New attack on minorities in Alaska
On April 6, the Alaska House of Representatives approved cutting Medicaid abortion funding, despite the fact that the courts have ruled previous attempts unconstitutional. Christopher Kurka, R-Wasilla, a candidate for governor, is the driving force behind the new initiative, and Kevin McCabe, R-Big Lake, says they don’t mind “appearing in court a hundred times,” if necessary, because “maybe we’ll get a different result.” Rose O’Hara-Jolley, state director of Planned Parenthood, calls the measure “an attack on people of color, Native Alaskans, and indigenous communities.”
- Planned Parenthood Alliance Advocates, Alaska’s largest provider of reproductive health services through Medicaid, has already won two cases against similar attempts in the state Supreme Court in the last twenty-one years. Rose O’Hara-Jolley, state director of Planned Parenthood, believes the amendment is a cruel and unfair restriction on access for low-income people. Sol de Medianoche has spoken with her.
Will your organization, Planned Parenthood, once again take this measure to Court?
Planned Parenthood Great Northwest Hawaii, Alaska, Indiana, Kentucky, the Planned Parenthood health care affiliate in Alaska, will always explore all our options to ensure patients have access to constitutionally protected health care. We are watching this amendment closely.
- Would you qualify this measure of the Republican Party as a demonstration of social insensitivity, classism, xenophobia, racism, etc.?
When politicians choose to cut critical social safety net programs like Medicaid, they are making policy decisions that negatively impact the health and wellbeing of people who are most in need. Whether you have a job or how much money you make should not change the quality of health care you have access to, particularly as we are still in the throes of a deadly pandemic.
We also know that Medicaid is disproportionately used by people of color, including Indigenous and Native people in Alaska, along with people in rural areas. When you cut Medicaid, you are choosing to take away health care access from these populations.
- Can you give us statistics about the population that would be affected if this measure is approved?
Medicaid provides health care for over 200,000 low-income Alaskans who otherwise would be uninsured. Women make up the majority of Medicaid enrollees, and approximately 1 in 5 women of reproductive age across the United States relies on Medicaid for their health care coverage. Due to structural inequalities in our country that link racism, sexism, and economic inequality, people of color and Native and Indigenous communities disproportionately utilize Medicaid to access health care in Alaska. This amendment is a direct attack on these communities.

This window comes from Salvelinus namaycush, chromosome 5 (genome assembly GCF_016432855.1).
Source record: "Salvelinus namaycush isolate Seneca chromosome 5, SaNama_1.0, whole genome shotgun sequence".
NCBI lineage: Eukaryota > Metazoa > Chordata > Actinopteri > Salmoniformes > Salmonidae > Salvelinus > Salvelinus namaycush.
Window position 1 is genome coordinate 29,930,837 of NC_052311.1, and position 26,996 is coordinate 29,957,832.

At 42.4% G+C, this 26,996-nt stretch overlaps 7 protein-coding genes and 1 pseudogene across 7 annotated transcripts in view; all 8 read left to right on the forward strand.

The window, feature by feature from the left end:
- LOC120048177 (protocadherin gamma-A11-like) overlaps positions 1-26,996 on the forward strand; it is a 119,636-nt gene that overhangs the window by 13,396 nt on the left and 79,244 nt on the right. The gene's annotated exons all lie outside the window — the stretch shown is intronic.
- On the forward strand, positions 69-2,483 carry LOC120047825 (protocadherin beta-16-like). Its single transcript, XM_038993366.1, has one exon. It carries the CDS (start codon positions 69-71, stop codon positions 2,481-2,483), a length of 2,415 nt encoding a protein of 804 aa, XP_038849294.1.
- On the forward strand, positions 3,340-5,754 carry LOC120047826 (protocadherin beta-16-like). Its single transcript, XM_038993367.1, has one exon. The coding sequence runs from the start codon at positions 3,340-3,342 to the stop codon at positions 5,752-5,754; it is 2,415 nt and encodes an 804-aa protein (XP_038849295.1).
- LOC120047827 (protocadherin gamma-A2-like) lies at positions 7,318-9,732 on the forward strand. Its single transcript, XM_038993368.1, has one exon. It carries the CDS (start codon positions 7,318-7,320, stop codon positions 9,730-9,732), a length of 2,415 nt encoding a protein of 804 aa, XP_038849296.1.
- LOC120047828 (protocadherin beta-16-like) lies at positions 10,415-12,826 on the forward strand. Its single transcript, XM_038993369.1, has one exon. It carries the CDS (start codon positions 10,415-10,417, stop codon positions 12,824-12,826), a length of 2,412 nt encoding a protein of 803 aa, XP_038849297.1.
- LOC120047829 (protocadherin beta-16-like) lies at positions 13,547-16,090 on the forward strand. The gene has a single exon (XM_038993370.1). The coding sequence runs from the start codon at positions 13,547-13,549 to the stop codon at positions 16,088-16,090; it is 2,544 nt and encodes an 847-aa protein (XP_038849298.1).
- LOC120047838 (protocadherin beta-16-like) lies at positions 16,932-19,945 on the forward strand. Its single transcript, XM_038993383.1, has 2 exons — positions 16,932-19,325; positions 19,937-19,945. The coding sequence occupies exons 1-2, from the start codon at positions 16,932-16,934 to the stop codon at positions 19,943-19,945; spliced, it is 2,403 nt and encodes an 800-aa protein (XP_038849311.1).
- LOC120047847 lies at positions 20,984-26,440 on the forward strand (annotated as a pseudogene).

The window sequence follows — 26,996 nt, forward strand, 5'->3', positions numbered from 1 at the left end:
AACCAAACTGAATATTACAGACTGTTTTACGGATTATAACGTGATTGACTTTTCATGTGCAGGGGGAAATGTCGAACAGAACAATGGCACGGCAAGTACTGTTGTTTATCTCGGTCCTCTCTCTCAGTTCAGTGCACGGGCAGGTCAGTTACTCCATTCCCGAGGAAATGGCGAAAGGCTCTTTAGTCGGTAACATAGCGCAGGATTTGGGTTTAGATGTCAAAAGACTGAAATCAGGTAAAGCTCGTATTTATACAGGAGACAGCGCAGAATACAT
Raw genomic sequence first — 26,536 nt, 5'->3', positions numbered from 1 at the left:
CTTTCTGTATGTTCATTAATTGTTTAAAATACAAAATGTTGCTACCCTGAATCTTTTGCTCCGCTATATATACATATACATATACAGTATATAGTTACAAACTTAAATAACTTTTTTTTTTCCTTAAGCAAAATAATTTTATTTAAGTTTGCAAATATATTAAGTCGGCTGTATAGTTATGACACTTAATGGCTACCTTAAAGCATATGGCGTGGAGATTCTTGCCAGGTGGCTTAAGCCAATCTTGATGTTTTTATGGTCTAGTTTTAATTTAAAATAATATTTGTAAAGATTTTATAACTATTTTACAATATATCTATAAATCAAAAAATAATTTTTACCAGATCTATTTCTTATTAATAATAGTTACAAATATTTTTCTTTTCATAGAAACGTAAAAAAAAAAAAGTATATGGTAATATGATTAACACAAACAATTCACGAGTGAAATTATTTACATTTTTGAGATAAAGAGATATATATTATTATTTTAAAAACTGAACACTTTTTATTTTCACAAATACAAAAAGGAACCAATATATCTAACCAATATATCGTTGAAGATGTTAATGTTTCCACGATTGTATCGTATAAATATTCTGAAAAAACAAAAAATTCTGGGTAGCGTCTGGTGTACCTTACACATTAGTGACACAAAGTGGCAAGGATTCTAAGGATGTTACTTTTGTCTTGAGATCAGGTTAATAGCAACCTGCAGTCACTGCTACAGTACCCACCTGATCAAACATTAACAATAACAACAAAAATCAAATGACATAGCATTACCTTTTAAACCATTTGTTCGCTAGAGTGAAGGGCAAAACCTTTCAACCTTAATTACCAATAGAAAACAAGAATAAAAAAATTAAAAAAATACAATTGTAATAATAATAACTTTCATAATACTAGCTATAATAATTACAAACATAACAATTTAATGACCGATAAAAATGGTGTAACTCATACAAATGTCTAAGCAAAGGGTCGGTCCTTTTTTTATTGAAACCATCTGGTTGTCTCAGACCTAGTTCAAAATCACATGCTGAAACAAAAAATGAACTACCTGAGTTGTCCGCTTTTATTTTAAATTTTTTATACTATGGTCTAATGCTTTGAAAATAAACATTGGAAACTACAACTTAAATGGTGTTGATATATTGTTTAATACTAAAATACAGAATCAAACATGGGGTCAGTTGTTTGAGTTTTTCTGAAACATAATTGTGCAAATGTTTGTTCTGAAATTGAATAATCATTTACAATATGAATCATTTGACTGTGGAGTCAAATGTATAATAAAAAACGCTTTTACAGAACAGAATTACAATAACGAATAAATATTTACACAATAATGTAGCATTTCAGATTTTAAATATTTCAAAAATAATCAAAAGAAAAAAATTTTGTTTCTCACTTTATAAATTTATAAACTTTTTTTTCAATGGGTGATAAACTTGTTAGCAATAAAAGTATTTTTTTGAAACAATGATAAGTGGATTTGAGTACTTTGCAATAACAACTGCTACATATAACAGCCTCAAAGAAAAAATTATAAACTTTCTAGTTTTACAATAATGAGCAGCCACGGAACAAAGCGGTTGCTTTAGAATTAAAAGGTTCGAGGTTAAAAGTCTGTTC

For example, Medicaid covers nearly 1 in 3 American Indian and Alaskan Native adults. These communities have endured a history of state-controlled reproduction, coercion, and denial of bodily autonomy, and this amendment continues this legacy by denying this community the ability to meaningfully consider all options available to them, threatening their health and lives in the process.
Politicians should not be able to deny anyone’s health services, including abortion care, just because of their income or their insurance provider.
- Do you think that a good sex education can reduce unwanted pregnancies?
Numerous studies have shown that comprehensive and age-appropriate sexual health education can reduce unintended pregnancies, reduce sexually transmitted infections, and reduce instances of sexual abuse and rape. Planned Parenthood strongly supports sex ed programs that teach about sexual health, safety, and consent.
Despite extensive research showing that comprehensive sexual health education improves health outcomes and reduces violence, Alaska schools are not required to teach sex education, and the state has no standards requiring information on sexual health to be medically accurate. As of 2018, only about half of Alaska secondary schools taught how to access valid and reliable information related to HIV, other STDs, and pregnancy, even though over 90 percent of Alaskan voters agree that sex education should be medically accurate, age-appropriate, and should cover healthy relationships, consent, and communication skills.
This year, Sen. Gray-Jackson introduced SB 157, a bill requiring state standards for sexual health education to ensure all young people in Alaska get the education they need to lead healthy, safe lives. This bill would take an important first step towards lowering Alaska’s high rates of sexually transmitted infections, unintended pregnancies, and sexual violence.